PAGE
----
How will we indeed now move beyond this archaic and outdated prescriptive and outcome process? In what other therapy does a nephrologist today tell his patient that I hope to give you adequate care rather than optimal care? Not likely, any.
Mr. Peterson tells us that the change will come from the patient. I’m not as certain. There are perverse influences that will keep the patient’s voice quiet. Unfortunately. The lack of a well funded patient community, CMS and other regulatory bodies, payors, dialysis providers inhibited by the current payment schema, and lazy nephrologists, unwilling to speak outrage for having to provide “adequate” care.
However, he does speak to the power of the patient. We have learned from the recent election about the power of the internet in communicating concern for past policy and wrongdoings. Perhaps the internet is the vehicle by which patients and others will carry the message. My personal plea is that the nephrologists will lead the way. It is they who should speak the loudest. If we are to correct the mistakes of 20 years ago, it is they who must acknowledge it and make amends.
Tom F. Parker, III MD
New Views is a well thought-out article. The formula for quality ESRD care in the United States should be a simple one, particularly since we have one payer for close to 90% of the population. That payer is responsible for managing Part A (hospital costs) and Part B (physician/drugs/outpatient costs) for ESRD care. Can that payer see the big picture?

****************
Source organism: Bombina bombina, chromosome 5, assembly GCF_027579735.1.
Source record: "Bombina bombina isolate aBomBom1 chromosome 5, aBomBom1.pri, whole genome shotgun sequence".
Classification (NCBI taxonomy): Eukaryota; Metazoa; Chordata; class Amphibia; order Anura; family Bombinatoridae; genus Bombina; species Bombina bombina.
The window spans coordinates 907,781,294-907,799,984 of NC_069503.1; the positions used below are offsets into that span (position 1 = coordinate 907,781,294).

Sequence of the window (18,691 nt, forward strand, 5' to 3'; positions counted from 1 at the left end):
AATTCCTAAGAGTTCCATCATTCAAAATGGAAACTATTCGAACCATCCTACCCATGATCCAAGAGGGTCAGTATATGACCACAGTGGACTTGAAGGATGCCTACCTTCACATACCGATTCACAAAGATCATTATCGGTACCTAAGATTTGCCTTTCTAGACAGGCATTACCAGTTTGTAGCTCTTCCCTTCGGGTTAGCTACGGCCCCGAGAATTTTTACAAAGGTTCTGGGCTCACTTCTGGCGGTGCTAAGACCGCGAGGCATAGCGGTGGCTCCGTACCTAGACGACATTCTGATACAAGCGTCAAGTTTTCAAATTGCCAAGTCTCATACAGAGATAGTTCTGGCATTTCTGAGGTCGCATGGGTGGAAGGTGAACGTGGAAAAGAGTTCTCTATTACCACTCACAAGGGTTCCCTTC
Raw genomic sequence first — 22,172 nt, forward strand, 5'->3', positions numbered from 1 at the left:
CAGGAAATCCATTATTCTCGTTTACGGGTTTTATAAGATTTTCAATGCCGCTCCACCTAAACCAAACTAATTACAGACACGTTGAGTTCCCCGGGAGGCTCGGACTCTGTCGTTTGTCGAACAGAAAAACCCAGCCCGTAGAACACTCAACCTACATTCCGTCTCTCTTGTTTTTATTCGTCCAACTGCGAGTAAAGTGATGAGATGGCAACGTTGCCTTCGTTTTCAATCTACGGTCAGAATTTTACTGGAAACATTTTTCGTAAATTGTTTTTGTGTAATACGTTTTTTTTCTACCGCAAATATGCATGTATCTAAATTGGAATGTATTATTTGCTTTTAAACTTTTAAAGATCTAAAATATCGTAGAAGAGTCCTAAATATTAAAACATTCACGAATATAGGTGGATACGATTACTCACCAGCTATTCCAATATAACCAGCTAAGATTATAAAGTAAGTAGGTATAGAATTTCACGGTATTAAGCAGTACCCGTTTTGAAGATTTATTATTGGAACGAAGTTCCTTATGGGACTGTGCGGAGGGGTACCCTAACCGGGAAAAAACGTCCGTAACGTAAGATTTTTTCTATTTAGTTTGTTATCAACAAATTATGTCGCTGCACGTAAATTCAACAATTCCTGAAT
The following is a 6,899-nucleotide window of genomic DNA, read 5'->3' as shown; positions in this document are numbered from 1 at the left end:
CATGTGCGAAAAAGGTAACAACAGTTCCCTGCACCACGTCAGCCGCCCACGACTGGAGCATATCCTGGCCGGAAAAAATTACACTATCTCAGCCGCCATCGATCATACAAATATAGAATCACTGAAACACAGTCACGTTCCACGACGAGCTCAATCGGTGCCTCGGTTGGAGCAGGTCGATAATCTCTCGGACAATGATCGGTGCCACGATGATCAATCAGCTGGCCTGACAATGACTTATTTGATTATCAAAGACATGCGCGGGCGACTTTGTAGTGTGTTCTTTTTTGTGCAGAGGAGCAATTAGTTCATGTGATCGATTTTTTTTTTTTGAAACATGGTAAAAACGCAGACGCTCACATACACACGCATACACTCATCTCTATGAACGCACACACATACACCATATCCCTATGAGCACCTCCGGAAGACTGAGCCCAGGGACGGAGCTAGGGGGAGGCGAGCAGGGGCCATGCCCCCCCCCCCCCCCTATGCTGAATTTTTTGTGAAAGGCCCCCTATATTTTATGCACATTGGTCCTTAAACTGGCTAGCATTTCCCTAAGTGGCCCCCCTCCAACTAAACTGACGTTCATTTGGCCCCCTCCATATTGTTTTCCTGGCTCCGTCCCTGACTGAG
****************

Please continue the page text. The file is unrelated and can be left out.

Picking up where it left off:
- We know that more frequent/longer duration dialysis reduces expenditures for Medicare down the road: fewer (expensive) drugs are needed, fewer (very expensive) hospitalizations are needed (hospitalizations, by the way, that complicate the symptoms of the dialysis patient when anemia management goes unattended and patients pick up hospital-related infections along the way, leading to even longer stays); people can go back to work (more tax revenues) or re-contribute to society in their own way (increase volunteer work).
Those are all long-term benefits of improved dialysis care, and if a federally funded program can boast of those results, most taxpayers (including ESRD patients and those in the dialysis industry) would see that as a positive.
The problem is that dialysis providers don't see that benefit on their bottom line. Combining Part A and Part B payments has been discussed for years, with the idea that Part B providers share in the financial benefits when they reduce Part A costs for Medicare. If a provider agrees to spend more dollars on better care, and the results are good and save money for the payer, share the rewards.